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Warning labels needed for beta-carotene, says cancer charity

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The Pharmaceutical Journal Vol 265 No 7107p155
July 29, 2000 Clinical

Warning labels needed for beta-carotene, says cancer charity

The Cancer Research Campaign is calling for warnings to be included on the labels of vitamin supplements containing beta-carotene. It says that beta-carotene may increase the risk of lung cancer in smokers. This point was made by Professor Gordon McVie (director general, CRC) during a programme on BBC Radio 4 (The ABC of vitamins) on July 25.
The charity's views are based on data from published trials which were designed to assess if beta-carotene supplements are effective in reducing the risk of lung cancer. However, the results showed the opposite effect in smokers. Professor McVie said: "My advice to smokers who cannot kick the habit is do not add to your risk of getting cancer by taking beta-carotene supplements. The research is cast iron in my view and I feel certain most smokers are not aware of this risk."
A spokesman for the vitamin manufacturer Solgar said during the programme that the source of beta-carotene used in the trials had been synthetic and that the adverse effect might not occur with natural sources of the supplement. However, Professor McVie said that proof was needed to confirm that people reacted differently to the two types. He suggested that the following warning should be included on products containing beta-carotene: "There is evidence to link beta-carotene in smokers with an increased incidence of lung cancer."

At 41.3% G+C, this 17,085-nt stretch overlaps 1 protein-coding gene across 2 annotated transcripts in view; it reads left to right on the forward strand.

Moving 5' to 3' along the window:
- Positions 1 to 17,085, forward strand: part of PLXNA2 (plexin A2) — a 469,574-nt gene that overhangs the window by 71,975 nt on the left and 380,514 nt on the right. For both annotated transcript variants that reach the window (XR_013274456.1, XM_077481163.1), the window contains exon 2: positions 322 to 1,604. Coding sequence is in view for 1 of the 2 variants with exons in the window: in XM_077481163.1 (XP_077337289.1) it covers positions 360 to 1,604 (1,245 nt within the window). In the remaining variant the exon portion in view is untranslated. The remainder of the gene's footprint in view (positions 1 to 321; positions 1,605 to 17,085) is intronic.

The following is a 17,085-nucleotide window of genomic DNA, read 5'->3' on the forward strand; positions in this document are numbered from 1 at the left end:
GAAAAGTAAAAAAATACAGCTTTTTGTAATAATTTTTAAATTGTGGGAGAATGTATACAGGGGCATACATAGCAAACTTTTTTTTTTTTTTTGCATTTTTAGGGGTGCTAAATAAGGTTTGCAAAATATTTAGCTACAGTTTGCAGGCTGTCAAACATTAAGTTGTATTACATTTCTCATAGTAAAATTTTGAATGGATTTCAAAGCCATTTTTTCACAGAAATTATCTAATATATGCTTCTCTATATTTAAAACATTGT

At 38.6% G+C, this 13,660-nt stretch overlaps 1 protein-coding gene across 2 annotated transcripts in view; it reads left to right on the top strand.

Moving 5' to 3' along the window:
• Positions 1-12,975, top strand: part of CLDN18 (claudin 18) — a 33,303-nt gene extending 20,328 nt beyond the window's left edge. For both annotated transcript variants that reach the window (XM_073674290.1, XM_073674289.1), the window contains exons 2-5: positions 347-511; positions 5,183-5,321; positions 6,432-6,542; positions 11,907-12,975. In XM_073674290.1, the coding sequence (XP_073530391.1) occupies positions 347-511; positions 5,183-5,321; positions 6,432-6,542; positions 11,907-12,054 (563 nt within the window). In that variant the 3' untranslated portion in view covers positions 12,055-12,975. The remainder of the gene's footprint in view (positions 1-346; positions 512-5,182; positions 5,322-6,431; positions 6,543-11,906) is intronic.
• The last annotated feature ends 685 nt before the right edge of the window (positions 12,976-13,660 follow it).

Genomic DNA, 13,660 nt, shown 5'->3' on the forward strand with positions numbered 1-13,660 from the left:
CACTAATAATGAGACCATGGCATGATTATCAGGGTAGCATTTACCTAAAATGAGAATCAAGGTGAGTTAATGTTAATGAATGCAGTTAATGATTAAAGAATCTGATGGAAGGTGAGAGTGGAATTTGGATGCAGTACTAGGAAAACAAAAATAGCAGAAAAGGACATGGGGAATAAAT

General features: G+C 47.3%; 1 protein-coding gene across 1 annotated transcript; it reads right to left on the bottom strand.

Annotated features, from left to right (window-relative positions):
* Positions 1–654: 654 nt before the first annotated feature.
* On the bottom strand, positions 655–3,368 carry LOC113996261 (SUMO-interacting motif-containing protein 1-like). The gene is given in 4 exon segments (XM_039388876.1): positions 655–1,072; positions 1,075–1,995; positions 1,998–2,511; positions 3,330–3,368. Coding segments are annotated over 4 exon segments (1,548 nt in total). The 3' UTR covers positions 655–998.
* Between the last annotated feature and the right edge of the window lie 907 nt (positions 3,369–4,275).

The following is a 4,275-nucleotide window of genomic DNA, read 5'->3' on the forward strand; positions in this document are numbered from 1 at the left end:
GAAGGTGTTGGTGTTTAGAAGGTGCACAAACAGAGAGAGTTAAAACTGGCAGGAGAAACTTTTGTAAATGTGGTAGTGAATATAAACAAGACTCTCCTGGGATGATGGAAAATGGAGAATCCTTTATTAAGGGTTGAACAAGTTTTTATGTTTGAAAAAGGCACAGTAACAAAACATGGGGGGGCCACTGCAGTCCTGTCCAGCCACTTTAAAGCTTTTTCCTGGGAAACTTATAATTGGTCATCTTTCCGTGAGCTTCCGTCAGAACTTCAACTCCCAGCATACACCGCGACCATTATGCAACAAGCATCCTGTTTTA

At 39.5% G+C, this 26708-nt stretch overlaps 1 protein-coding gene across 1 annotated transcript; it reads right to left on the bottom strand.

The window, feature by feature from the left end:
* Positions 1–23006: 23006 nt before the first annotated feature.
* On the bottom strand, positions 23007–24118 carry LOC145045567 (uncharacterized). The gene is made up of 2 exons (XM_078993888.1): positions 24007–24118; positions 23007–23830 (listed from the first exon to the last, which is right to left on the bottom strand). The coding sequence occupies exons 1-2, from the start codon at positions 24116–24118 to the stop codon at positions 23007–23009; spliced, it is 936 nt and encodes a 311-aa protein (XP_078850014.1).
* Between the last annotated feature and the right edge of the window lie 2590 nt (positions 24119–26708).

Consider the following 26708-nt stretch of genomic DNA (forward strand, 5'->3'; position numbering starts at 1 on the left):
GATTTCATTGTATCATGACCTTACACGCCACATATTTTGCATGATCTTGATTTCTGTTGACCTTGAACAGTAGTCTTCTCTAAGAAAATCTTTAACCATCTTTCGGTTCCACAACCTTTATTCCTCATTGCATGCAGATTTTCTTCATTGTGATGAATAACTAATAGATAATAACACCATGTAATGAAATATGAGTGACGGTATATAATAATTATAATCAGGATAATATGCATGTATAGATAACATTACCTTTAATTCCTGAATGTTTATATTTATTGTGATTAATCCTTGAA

In 1998, the Government recommended that beta-carotene supplements should not be used to protect against lung cancer, but this warning had been largely overlooked or ignored, according to Professor McVie.
A spokesman for the Food Standards Agency told The Journal on July 25 that an expert group on vitamins and minerals was currently considering the safety of beta-carotene and that its results were expected to be published next summer. The agency's current advice was that vitamin supplements were not necessary in individuals who consumed a balanced diet and that "until definitive advice becomes available, smokers may wish to avoid taking dietary supplements containing beta-carotene."
The studies that support the charity's call include a Finnish study of 29,000 smokers which showed that taking beta-carotene supplements resulted in an 18 per cent increase in the risk of developing lung cancer (New England Journal of Medicine 1994;330:1029). A US study showed that beta-carotene increased the risk of developing lung cancer by 28 per cent in people who smoked or worked with asbestos (Journal of the National Cancer Institute 1996;88:1550).
The CRC says that beta-carotene is important for health as an antioxidant. However, it cautions that there is an apparent difference between the health benefits of beta-carotene in supplements and in food, although it is unknown why this is the case. There is no evidence that taking beta-carotene supplements poses a risk for non-smokers, the charity adds.

Beta-carotene should be avoided by smokers, according to Cancer Research Campaign

Citation: The Pharmaceutical Journal URI: 20002354

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